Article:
As cancer treatment evolves, The Royal Marsden has adapted its workforce to ensure it provides the best cancer care in the world. Here, we meet clinical staff whose new skills and roles help improve patient care
Louise Delacroix and Alexandra Gordon
Louise Delacroix and Alexandra Gordon, Urology Specialist Therapeutic Radiographers
Urology is one of The Royal Marsden’s busiest clinical units, with more than 800 new patient referrals to the Sutton site alone each year. As a result, the Trust has introduced the Urology Specialist Therapeutic Radiographer role.
Louise and Alexandra job-share the full-time post, running two clinics a week in the Radiotherapy Unit in Sutton. They see patients at different stages of their treatment to discuss any side effects and holistic needs. The pair also help to plan radiotherapy for prostate cancer patients, as well as running seminars so new patients can better understand the process.
“We provide the link between radiotherapy, clinicians and specialist nurses,” says Louise, who was a radiographer for 19 years before training for the new role. “We have enjoyed developing our clinical skills to help achieve this patient-centred pathway.”
The role has helped to reduce the workload for specialist registrars and consultants. It is supported by the Society and College of Radiographers and its career progression framework.
Nuala McLaren (left) and Philippa Nightingale (right)
Nuala McLaren, Advanced Nurse Practitioner in Upper Gastrointestinal Surgery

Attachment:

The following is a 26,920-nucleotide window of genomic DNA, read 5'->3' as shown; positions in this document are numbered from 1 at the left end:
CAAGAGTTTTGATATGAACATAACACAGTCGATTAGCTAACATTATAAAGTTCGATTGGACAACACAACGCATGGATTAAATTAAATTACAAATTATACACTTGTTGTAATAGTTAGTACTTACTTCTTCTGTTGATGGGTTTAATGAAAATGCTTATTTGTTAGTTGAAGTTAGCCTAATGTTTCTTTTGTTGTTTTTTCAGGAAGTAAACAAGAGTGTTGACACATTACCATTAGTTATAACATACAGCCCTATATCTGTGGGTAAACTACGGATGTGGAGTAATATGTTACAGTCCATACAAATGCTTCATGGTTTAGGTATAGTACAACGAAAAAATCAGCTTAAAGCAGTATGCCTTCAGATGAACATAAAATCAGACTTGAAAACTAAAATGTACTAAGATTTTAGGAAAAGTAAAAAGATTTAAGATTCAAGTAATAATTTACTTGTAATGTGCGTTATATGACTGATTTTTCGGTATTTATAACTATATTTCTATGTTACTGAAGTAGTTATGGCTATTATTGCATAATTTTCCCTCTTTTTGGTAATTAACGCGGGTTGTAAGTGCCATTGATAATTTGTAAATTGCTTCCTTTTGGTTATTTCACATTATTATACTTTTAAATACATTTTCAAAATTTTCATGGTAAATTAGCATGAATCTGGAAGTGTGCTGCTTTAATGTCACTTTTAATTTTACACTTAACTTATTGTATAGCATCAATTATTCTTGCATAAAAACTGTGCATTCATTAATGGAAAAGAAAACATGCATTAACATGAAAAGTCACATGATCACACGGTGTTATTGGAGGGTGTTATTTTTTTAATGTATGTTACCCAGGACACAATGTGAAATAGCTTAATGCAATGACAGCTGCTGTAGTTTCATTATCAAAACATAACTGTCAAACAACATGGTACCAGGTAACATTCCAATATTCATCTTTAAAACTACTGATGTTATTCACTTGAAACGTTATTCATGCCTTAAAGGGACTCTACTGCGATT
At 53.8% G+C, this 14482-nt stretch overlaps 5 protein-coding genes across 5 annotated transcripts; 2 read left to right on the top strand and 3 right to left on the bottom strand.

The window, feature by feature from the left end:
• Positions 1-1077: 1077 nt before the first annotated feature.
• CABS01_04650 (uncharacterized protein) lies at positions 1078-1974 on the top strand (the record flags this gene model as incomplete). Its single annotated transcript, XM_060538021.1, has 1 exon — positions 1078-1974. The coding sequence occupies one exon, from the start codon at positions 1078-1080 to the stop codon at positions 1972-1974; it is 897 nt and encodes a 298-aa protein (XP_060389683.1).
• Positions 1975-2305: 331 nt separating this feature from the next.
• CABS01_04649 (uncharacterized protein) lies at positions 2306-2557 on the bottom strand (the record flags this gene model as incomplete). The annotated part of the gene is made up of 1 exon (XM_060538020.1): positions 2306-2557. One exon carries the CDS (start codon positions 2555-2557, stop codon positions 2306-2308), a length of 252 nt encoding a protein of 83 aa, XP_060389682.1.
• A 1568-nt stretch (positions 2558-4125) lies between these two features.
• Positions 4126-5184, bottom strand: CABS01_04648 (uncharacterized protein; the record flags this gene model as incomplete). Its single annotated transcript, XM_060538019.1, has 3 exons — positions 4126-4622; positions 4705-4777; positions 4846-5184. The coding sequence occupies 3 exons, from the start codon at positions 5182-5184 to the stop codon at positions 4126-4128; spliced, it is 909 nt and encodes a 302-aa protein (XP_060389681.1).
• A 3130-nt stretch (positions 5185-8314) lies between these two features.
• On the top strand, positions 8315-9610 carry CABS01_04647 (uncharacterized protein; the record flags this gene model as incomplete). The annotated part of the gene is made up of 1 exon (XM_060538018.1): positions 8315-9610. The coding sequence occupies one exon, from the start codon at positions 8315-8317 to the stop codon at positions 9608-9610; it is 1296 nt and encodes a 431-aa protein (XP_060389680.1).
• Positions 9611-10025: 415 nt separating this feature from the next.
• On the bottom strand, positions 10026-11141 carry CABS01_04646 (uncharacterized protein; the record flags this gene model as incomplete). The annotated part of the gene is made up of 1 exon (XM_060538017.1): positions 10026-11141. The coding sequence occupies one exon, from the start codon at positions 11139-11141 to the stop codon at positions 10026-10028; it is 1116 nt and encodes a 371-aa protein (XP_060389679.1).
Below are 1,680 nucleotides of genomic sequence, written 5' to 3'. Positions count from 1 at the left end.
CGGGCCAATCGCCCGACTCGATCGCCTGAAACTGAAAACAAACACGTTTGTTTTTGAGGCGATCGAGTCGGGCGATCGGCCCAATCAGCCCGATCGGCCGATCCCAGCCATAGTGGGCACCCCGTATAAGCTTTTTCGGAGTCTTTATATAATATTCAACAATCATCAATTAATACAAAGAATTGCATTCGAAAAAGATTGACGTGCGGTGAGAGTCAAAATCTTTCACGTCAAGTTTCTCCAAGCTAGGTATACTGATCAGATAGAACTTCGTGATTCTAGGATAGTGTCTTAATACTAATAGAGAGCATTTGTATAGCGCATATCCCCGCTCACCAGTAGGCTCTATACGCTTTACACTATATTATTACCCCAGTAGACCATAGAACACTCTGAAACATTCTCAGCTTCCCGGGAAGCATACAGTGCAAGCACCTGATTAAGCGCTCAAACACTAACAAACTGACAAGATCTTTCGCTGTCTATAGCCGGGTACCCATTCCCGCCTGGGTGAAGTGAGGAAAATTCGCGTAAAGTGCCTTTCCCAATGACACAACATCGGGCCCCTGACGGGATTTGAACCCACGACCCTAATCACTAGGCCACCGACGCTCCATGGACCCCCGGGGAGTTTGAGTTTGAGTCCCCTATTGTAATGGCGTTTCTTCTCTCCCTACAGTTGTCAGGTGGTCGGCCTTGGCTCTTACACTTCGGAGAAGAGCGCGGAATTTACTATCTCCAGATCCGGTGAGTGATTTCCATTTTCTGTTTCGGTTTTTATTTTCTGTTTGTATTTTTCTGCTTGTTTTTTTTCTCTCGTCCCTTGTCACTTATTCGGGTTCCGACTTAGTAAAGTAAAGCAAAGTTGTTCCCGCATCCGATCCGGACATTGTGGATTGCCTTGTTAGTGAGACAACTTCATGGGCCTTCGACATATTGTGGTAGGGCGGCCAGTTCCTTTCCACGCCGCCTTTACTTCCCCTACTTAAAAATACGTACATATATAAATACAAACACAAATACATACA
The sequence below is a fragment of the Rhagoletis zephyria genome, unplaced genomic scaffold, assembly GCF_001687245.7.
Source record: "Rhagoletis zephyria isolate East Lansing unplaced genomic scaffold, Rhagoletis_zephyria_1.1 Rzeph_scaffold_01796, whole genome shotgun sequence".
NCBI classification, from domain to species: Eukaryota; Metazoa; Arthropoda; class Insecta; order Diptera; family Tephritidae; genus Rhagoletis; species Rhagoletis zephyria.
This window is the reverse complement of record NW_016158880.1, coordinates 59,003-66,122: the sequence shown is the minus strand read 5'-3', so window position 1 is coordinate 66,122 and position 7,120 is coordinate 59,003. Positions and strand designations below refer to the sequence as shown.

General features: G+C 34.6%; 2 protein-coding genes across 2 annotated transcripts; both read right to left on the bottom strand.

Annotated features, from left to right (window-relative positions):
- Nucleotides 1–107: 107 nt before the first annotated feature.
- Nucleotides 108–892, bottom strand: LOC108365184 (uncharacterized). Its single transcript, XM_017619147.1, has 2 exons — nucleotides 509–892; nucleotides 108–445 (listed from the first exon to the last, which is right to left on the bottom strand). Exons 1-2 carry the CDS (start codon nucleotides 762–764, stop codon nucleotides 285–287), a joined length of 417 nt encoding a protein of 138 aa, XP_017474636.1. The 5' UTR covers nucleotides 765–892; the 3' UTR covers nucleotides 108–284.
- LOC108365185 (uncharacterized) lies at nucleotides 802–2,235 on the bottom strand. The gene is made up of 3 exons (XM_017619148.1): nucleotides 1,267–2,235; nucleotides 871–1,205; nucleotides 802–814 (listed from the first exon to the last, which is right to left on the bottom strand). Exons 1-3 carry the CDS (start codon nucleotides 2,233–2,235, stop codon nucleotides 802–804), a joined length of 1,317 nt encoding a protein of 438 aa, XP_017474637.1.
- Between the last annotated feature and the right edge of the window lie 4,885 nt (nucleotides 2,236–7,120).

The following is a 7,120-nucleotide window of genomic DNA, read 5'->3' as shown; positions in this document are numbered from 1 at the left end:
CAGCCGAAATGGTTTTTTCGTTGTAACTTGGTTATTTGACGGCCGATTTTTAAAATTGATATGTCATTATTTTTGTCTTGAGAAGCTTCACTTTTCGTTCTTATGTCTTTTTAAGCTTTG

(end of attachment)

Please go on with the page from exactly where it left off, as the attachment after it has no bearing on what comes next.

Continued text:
Advanced Nurse Practitioners have been introduced in surgical teams at The Royal Marsden to enhance pre-operative and post-operative care for patients.
Nuala is part of the Gastrointestinal Unit and supports patients with oesophageal,
stomach, small bowel, pancreatic, and liver cancers who are undergoing surgery. She carries out physical assessments, admits and discharges patients, prescribes medications and answers any questions that a patient or their family may have.
“I see patients in clinic and on the wards before and after their surgery, which provides continuity of care,” says Nuala, who is completing courses to make up a master’s degree in Critical Care Nursing. “I get to know our patients very well so can make clinical decisions and discharge them, reducing their stay in hospital.
“My role allows junior doctors to get into theatres to continue their learning, and also means they can concentrate on more challenging cases.”
I can make clinical decisions and discharge patients, reducing their hospital stay
Philippa Nightingale, Advanced Nurse Practitioner in Private Patient Medical Day Unit
Philippa is the first Advanced Nurse Practitioner in the busy Private Patient Medical Day Unit in Chelsea, which has 22 chairs for patients receiving cancer treatment. Philippa ensures that patients have the right dosage and are coping with any side effects. She also manages acutely unwell patients, which involves rapid assessment, ordering and interpreting investigations, and initiating treatments such as antibiotics or fluids.
Before taking up the post, Philippa completed an MSc in Advanced Practice (Cancer Clinical Care/Decision Making) at The Royal Marsden School so she can now also prescribe medication.
“The tasks I carry out would usually have been done by a specialist registrar,” Philippa says. “My role means that patients have continuity of care and are seen more quickly, while the specialist registrars are free to deal with more complex cases.”